Boucheron: Explore the French capital in the new 'Paris Vu Du 26' high jewellery collection

Paris, a city that makes you fall in love with it at first sight, has now been embodied in a new high jewellery collection by Boucheron. 'Paris Vu de 26' is striking for the versatility of the jewellery materials and styles it contains, as well as the complexity of its designs and some exciting innovations. Is it any wonder that the maison’s collection became one of the most talked about at Paris Haute Couture Week?

At the end of 2018, the restoration work on the historic Boucheron building on Place Vendôme was completed after 18 months. New shop floors, VIP rooms and even a suite with a view of the Eiffel Tower - which can be booked through the Ritz Hotel - were opened in the redeveloped boutique building. The launch of an exclusive collection dedicated to the longstanding relationship between the brand and Paris became the link between the two creative mediums: jewellery and architecture.

53 necklaces, earrings, bracelets and rings became jewellery renditions of the silhouettes of the famous buildings - as seen from a bird’s eye view - and the décor motifs that adorn them, Parisian streets lined with masonry, or the recognisable codes of the Boucheron maison. The creations have been divided into three lines: the first, 'Paris', is connected with the city itself; the second, 'Place Vendôme' is an ode to the view from the windows of the Boucheron building; and the third, '26V', includes abstract geometric compositions, as well as motifs of significance to the maison.

Boucheron 'Paris Vu Du 26' inspiration drawing

Boucheron Creative Director Claire Choisne has taken the column on Place Vendôme and transformed it into playful tassels made of pearls, emeralds or rock crystal - a material that is found in several ‘Paris Vu du 26’ necklaces. This piece of Parisian architecture has also been immortalised in a rock crystal engraving surrounded by diamonds.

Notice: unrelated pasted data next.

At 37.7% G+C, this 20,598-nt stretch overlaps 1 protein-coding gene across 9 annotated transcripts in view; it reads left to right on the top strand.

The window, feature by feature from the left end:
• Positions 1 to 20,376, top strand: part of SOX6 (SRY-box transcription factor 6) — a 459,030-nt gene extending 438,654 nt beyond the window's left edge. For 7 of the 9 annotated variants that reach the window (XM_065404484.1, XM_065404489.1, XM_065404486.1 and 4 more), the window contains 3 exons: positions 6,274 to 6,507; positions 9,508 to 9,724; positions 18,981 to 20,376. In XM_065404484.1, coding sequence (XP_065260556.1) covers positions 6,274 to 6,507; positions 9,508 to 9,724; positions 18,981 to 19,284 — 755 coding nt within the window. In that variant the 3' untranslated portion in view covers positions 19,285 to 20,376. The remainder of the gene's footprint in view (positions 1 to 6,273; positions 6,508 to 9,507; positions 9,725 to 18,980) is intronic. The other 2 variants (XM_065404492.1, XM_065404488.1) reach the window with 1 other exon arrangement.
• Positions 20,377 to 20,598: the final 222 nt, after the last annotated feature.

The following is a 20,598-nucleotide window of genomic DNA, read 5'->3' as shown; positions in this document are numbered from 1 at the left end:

The bay leaf that adorns the base of the Vendôme column is represented in the 'Feuilles de Laurier' necklace made with pearls, diamonds and mother of pearl. The maison’s secret jewellery techniques allowed it to cut thin plates that curled like real leaves from the mother of pearl. You may recognise the signature question mark necklace design invented by Frederick Boucheron himself, created so that women could put necklaces on without someone else’s help. There is also another neck adornment of the same shape: the 'Feuilles d’Acanthus', which imitates the voluminous leaves of acanthus - often found on columns in Paris. Every millimetre of the jewel is covered with diamonds, as are the ring and earrings in this set.

Boucheron 'Feuilles d'Acanthe' question mark necklace paved with diamonds

Jewelled animals have long been associated with the French Maison, and several new inhabitants of the natural world have entered the third part of the collection. Here, you will see Wladimir the cat who once lived in the Boucheron mansion and, in 1981, even appeared in the Maison’s ad campaign. This cute cat will always be with you as a cocktail ring studded with either colourless or black diamonds.

The 'Nuri' parrot - which has already become the protagonist of an everyday jewellery collection - has been turned into a colourful titanium cuff earring decorated with multicoloured sapphires, diamonds, aquamarine and heliodor. This is perhaps the brightest jewel from ‘Paris Vu Du 26’ line: all the other pieces use only two or three colour combinations.

Boucheron '26V' necklace and ring with cacholong, onyx, rock crystal and diamonds

Of all monochrome jewels, I was most impressed by the wide 'Perspective' bracelet featuring a 20.45 carat Ceylon sapphire and '26V' set, comprising of a necklace and a ring. The onyx and diamonds 'Perspective' cuff resembled a bird’s eye view of Parisian architecture, and the two '26V' monochrome pieces represent a staircase inside the Boucheron mansion. The immersion effect - which you experience when you are standing at the top of the stairs and look down - is reflected in the marquetry of onyx and cacholong; this method of working with stones has become the newest innovation at the maison. On the necklace, a complex geometric pattern is covered with a dome of rock crystal in which a round 5.32 carat diamond is buried, and the same for the 4.08 carat diamond in the ring. If desired, the pendant can be removed and the necklace worn in a simplified way with one tassel.

Rare coloured stones, large diamonds, gem carvings, sophisticated jewellery techniques, labour-intensive designs, unexpected transformations, fashion trends, minimalism and maximalism – it seems that all aspects of jewellery as an art form were mixed in the ‘Paris Vu du 26’ collection, making it both comprehensive and utterly fascinating.

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